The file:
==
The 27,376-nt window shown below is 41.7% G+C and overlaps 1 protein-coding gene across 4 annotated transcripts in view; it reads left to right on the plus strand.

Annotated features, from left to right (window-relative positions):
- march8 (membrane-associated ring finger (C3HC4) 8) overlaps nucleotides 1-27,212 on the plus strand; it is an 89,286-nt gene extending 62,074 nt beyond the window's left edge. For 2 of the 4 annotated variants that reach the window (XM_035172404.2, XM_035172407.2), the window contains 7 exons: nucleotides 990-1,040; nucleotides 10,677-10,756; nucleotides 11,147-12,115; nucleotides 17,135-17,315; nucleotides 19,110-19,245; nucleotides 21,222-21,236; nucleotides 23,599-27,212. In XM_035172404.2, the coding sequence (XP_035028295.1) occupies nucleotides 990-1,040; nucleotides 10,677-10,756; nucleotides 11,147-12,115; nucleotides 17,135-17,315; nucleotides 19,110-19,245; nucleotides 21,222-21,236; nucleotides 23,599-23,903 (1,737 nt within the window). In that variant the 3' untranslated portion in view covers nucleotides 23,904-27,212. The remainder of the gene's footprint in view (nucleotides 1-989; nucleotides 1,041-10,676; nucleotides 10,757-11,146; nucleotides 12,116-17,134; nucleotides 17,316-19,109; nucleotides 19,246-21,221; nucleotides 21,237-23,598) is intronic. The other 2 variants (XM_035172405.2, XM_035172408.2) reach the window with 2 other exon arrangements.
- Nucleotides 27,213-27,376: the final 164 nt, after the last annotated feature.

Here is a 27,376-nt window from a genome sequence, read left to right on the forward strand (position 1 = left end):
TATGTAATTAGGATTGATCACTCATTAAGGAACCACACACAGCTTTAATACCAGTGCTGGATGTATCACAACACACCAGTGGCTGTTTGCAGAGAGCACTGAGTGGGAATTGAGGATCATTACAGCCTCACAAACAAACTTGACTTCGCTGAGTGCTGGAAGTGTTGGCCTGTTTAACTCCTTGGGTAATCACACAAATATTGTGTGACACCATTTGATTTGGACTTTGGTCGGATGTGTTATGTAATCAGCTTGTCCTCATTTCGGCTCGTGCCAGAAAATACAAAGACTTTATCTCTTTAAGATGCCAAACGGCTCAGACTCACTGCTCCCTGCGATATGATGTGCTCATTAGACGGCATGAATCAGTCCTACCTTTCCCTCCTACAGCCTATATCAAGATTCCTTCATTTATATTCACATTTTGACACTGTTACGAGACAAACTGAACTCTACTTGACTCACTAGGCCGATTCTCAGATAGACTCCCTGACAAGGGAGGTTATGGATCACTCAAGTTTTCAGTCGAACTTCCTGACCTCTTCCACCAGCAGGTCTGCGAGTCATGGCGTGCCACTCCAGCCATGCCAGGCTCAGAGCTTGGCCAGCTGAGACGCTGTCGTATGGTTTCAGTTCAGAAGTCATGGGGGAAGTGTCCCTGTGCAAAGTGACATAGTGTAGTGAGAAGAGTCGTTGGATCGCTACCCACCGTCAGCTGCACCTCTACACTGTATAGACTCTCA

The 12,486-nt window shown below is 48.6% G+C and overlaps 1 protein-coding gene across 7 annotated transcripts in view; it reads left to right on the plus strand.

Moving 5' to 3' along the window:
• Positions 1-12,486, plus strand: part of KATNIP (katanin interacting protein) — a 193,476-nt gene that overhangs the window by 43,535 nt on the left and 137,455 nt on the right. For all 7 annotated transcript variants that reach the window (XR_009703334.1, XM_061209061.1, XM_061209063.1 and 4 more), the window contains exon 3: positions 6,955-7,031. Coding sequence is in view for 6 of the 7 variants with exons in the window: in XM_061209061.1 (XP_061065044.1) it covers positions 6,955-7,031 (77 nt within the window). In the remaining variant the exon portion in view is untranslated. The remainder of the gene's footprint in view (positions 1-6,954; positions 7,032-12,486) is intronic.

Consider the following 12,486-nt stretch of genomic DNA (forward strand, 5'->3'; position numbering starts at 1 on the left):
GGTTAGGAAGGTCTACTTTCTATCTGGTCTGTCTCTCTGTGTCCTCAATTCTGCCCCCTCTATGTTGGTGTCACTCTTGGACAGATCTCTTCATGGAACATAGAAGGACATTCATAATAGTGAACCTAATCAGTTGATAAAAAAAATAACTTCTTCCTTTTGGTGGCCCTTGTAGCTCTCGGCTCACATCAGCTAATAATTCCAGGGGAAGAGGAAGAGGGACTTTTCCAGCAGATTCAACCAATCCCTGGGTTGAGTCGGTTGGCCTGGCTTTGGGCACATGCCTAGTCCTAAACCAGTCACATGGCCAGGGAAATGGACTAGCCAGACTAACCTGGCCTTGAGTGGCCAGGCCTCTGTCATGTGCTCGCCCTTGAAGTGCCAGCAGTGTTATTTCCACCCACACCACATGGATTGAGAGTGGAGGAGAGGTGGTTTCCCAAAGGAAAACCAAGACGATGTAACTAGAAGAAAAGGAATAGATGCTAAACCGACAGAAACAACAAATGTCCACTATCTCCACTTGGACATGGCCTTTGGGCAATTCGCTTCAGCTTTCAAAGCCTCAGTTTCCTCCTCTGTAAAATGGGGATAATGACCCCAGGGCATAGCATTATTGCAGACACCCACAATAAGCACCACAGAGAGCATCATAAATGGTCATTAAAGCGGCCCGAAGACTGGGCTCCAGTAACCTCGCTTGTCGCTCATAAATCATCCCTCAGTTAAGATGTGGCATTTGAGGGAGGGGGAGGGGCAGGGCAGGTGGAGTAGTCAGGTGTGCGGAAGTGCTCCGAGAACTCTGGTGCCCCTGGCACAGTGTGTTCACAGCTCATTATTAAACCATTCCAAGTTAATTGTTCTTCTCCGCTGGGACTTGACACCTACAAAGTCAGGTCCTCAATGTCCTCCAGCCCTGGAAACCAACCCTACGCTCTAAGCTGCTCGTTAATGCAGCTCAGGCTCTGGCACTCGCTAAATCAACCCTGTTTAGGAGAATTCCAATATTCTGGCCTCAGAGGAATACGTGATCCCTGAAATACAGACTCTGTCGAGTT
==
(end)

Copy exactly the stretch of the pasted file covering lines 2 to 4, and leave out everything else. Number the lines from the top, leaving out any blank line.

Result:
Annotated features, from left to right (window-relative positions):
- march8 (membrane-associated ring finger (C3HC4) 8) overlaps nucleotides 1-27,212 on the plus strand; it is an 89,286-nt gene extending 62,074 nt beyond the window's left edge. For 2 of the 4 annotated variants that reach the window (XM_035172404.2, XM_035172407.2), the window contains 7 exons: nucleotides 990-1,040; nucleotides 10,677-10,756; nucleotides 11,147-12,115; nucleotides 17,135-17,315; nucleotides 19,110-19,245; nucleotides 21,222-21,236; nucleotides 23,599-27,212. In XM_035172404.2, the coding sequence (XP_035028295.1) occupies nucleotides 990-1,040; nucleotides 10,677-10,756; nucleotides 11,147-12,115; nucleotides 17,135-17,315; nucleotides 19,110-19,245; nucleotides 21,222-21,236; nucleotides 23,599-23,903 (1,737 nt within the window). In that variant the 3' untranslated portion in view covers nucleotides 23,904-27,212. The remainder of the gene's footprint in view (nucleotides 1-989; nucleotides 1,041-10,676; nucleotides 10,757-11,146; nucleotides 12,116-17,134; nucleotides 17,316-19,109; nucleotides 19,246-21,221; nucleotides 21,237-23,598) is intronic. The other 2 variants (XM_035172405.2, XM_035172408.2) reach the window with 2 other exon arrangements.
- Nucleotides 27,213-27,376: the final 164 nt, after the last annotated feature.